Bacterial T6SSs are akin to bacteriophage tails, with VgrG proteins acting as a puncturing device. The P. aeruginosa H1-T6SS is involved in bacterial killing and the delivery of three toxins, Tse1-3. Hachani et al. 2014 demonstrated the independent contribution of the three H1-T6SS co-regulated vgrG genes, vgrG1abc, to bacterial killing. A putative toxin is encoded in the vicinity of each vgrG gene, supporting the concept of specific VgrG/toxin couples. VgrG1c is involved in the delivery of an Rhs protein, RhsP1. The RhsP1 C-terminus carries a toxic activity, from which the producing bacterium is protected by immunity. VgrG1a-dependent toxicity is associated with the PA0093 gene encoding a two-domain protein with a putative toxin domain (Toxin_61) at the C terminus. VgrG1b-dependent killing is detectable upon complementation of a triple vgrG1abc mutant. The VgrG1b-dependent killing is mediated by PA0099, which has the characteristics of superfamily nuclease 2 toxins. Several additional vgrG genes are encoded on the P. aeruginosa genome and are not linked genetically to other T6SS genes; they encode putative toxins. These associations support the notion of a form of secretion system in which VgrG acts as the carrier (Hachani et al. 2014).
Natural competence for transformation allows horizontal gene transfer and occurs through the uptake of external DNA followed by integration into the genome (see TC# 3.A.11). Borgeaud et al. 2015 showed that the T6SS, which serves as a predatory killing device, is part of the competence regulon in Vibrio cholerae (see TC# 3.A.11.2.3). The T6SS-encoding gene cluster is under positive control by the competence regulators, TfoX and QstR, and is induced by growth on chitinous surfaces (Borgeaud et al. 2015). Live-cell imaging revealed that deliberate killing of nonimmune cells via competence-mediated induction of T6SS releases DNA and makes it accessible for horizontal gene transfer in V. cholerae.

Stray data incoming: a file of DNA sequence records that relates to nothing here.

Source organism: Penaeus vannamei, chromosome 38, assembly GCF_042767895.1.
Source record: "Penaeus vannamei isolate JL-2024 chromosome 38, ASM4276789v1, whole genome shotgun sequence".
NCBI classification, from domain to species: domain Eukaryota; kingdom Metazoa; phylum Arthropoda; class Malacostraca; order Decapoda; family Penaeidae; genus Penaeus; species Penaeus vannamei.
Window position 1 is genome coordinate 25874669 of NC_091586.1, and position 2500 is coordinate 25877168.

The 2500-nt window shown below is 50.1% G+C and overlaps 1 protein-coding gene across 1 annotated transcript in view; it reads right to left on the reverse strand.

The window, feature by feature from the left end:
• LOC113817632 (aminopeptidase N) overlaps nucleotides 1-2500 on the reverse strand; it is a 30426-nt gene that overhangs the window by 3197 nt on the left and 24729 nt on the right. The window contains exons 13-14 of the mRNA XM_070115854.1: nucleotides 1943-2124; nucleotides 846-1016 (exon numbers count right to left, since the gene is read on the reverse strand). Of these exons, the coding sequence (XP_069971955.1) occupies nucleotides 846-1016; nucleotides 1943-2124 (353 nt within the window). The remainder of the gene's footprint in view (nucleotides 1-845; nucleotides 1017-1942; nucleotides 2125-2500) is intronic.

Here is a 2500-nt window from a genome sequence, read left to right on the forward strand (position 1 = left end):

The generalized nomenclature for T6SSs uses the Tss nomenclature, TssA - M, for the core constituents of a system (Cianfanelli et al. 2016). TssJLM form a membrane complex, solved at 11.6 Å, showing a structure with 5-fold symmetry which extends from a substantial base in the cytoplasm and inner membrane, through periplasmic arches, into a periplasmic tip complex contacting the outer membrane. This complex is assembled sequentially from TssJ, TssM, and TssL. Large conformational changes on assembly of an active T6SS cause the C-terminus of TssM to cross the outer membrane, forming a transient pore through which the puncturing spike passes (Cianfanelli et al. 2016).
Contractile injection systems mediate bacterial cell-cell interactions by a bacteriophage tail-like structure. In contrast to extracellular systems, the type 6 secretion system (T6SS) is defined by intracellular localization and attachment to the cytoplasmic membrane. Böck et al. 2017 used cryo-focused ion beam milling, electron cryotomography, and functional assays to study a T6SS in Amoebophilus asiaticus The in situ architecture revealed three modules, including a contractile sheath-tube, a baseplate, and an anchor. All modules showed conformational changes upon firing. Lateral baseplate interactions coordinated T6SSs in hexagonal arrays. The system mediated interactions with host membranes and may participate in phagosome escape. Evolutionary sequence analyses predicted that T6SSs are widespread. (Böck et al. 2017). T6SSs and their effectors have been reviewed (Russell et al. 2014; Silverman et al. 2012; Galán and Waksman 2018; Clemens et al. 2018; Lennings et al. 2018; Iacob et al. 2018).
prePAAR is a conserved motif found in over 6000 putative TMS-containing effectors encoded predominantly by 15 genera of Proteobacteria. Based on differing numbers of TMSs, effectors group into two distinct classes that both require a member of the Eag family of T6SS chaperones for export. Co-crystal structures of class I and class II effector TMS-chaperone complexes from Salmonella enterica Typhimurium and Pseudomonas aeruginosa, respectively, revealed that Eag chaperones mimic transmembrane helical packing to stabilize effector TMSs (Ahmad et al. 2020). In addition to participating in the chaperone-TMD interface, prePAAR residues mediate effector-VgrG spike interactions. Thus, mechanisms of chaperone-mediated stabilization and secretion of two distinct families of T6SS membrane protein effectors have been identified.
The reaction catalyzed by most T6SSs is:
Protein and/or DNA (cytoplasm of the donor) → Protein and/or DNA (cytoplasm of the recipient).